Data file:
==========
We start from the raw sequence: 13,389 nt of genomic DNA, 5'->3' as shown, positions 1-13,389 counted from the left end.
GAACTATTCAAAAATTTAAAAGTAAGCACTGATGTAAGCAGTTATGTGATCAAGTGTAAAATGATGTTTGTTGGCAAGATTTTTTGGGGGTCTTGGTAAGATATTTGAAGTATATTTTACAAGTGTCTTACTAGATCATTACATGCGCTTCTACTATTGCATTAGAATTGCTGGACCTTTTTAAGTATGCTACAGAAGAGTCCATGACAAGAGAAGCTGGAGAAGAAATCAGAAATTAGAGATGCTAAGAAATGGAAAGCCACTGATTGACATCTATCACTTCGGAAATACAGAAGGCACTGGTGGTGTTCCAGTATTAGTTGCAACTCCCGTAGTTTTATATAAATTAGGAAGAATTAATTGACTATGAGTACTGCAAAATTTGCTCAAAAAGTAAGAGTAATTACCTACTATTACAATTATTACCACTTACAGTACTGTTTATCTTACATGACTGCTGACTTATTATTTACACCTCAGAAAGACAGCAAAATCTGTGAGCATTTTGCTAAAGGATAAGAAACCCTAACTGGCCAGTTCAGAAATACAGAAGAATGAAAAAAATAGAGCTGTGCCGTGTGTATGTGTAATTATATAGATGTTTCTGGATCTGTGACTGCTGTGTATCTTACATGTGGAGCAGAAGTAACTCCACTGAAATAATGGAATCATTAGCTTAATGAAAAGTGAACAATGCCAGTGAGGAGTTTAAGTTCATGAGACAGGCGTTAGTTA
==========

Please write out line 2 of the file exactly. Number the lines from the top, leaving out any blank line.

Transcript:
GAACTATTCAAAAATTTAAAAGTAAGCACTGATGTAAGCAGTTATGTGATCAAGTGTAAAATGATGTTTGTTGGCAAGATTTTTTGGGGGTCTTGGTAAGATATTTGAAGTATATTTTACAAGTGTCTTACTAGATCATTACATGCGCTTCTACTATTGCATTAGAATTGCTGGACCTTTTTAAGTATGCTACAGAAGAGTCCATGACAAGAGAAGCTGGAGAAGAAATCAGAAATTAGAGATGCTAAGAAATGGAAAGCCACTGATTGACATCTATCACTTCGGAAATACAGAAGGCACTGGTGGTGTTCCAGTATTAGTTGCAACTCCCGTAGTTTTATATAAATTAGGAAGAATTAATTGACTATGAGTACTGCAAAATTTGCTCAAAAAGTAAGAGTAATTACCTACTATTACAATTATTACCACTTACAGTACTGTTTATCTTACATGACTGCTGACTTATTATTTACACCTCAGAAAGACAGCAAAATCTGTGAGCATTTTGCTAAAGGATAAGAAACCCTAACTGGCCAGTTCAGAAATACAGAAGAATGAAAAAAATAGAGCTGTGCCGTGTGTATGTGTAATTATATAGATGTTTCTGGATCTGTGACTGCTGTGTATCTTACATGTGGAGCAGAAGTAACTCCACTGAAATAATGGAATCATTAGCTTAATGAAAAGTGAACAATGCCAGTGAGGAGTTTAAGTTCATGAGACAGGCGTTAGTTA